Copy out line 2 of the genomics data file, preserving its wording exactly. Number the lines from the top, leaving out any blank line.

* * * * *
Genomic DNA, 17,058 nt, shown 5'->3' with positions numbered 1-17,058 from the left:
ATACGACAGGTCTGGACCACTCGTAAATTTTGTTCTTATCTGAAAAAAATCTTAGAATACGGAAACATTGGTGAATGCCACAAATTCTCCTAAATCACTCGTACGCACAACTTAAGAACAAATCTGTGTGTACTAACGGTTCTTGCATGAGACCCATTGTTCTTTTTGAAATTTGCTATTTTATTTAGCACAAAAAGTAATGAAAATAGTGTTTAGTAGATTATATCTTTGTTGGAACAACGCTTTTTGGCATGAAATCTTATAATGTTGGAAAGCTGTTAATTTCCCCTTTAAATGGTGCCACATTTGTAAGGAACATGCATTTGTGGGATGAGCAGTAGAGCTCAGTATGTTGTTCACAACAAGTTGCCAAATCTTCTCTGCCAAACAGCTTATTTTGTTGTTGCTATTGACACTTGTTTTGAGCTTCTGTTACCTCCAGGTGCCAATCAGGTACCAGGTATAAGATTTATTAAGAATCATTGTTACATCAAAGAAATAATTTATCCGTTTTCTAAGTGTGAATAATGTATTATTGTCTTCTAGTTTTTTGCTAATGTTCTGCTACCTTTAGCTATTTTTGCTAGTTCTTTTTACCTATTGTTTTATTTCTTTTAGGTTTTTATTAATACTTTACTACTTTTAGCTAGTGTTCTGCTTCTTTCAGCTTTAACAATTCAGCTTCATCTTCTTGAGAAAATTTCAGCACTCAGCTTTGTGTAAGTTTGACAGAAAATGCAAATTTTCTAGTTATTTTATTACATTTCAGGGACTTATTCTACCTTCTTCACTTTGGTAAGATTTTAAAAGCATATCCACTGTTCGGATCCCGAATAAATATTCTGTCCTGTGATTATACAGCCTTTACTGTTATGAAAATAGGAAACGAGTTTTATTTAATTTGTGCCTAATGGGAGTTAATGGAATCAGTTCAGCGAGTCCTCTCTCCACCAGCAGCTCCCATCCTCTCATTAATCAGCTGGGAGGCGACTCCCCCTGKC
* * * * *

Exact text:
ATACGACAGGTCTGGACCACTCGTAAATTTTGTTCTTATCTGAAAAAAATCTTAGAATACGGAAACATTGGTGAATGCCACAAATTCTCCTAAATCACTCGTACGCACAACTTAAGAACAAATCTGTGTGTACTAACGGTTCTTGCATGAGACCCATTGTTCTTTTTGAAATTTGCTATTTTATTTAGCACAAAAAGTAATGAAAATAGTGTTTAGTAGATTATATCTTTGTTGGAACAACGCTTTTTGGCATGAAATCTTATAATGTTGGAAAGCTGTTAATTTCCCCTTTAAATGGTGCCACATTTGTAAGGAACATGCATTTGTGGGATGAGCAGTAGAGCTCAGTATGTTGTTCACAACAAGTTGCCAAATCTTCTCTGCCAAACAGCTTATTTTGTTGTTGCTATTGACACTTGTTTTGAGCTTCTGTTACCTCCAGGTGCCAATCAGGTACCAGGTATAAGATTTATTAAGAATCATTGTTACATCAAAGAAATAATTTATCCGTTTTCTAAGTGTGAATAATGTATTATTGTCTTCTAGTTTTTTGCTAATGTTCTGCTACCTTTAGCTATTTTTGCTAGTTCTTTTTACCTATTGTTTTATTTCTTTTAGGTTTTTATTAATACTTTACTACTTTTAGCTAGTGTTCTGCTTCTTTCAGCTTTAACAATTCAGCTTCATCTTCTTGAGAAAATTTCAGCACTCAGCTTTGTGTAAGTTTGACAGAAAATGCAAATTTTCTAGTTATTTTATTACATTTCAGGGACTTATTCTACCTTCTTCACTTTGGTAAGATTTTAAAAGCATATCCACTGTTCGGATCCCGAATAAATATTCTGTCCTGTGATTATACAGCCTTTACTGTTATGAAAATAGGAAACGAGTTTTATTTAATTTGTGCCTAATGGGAGTTAATGGAATCAGTTCAGCGAGTCCTCTCTCCACCAGCAGCTCCCATCCTCTCATTAATCAGCTGGGAGGCGACTCCCCCTGKC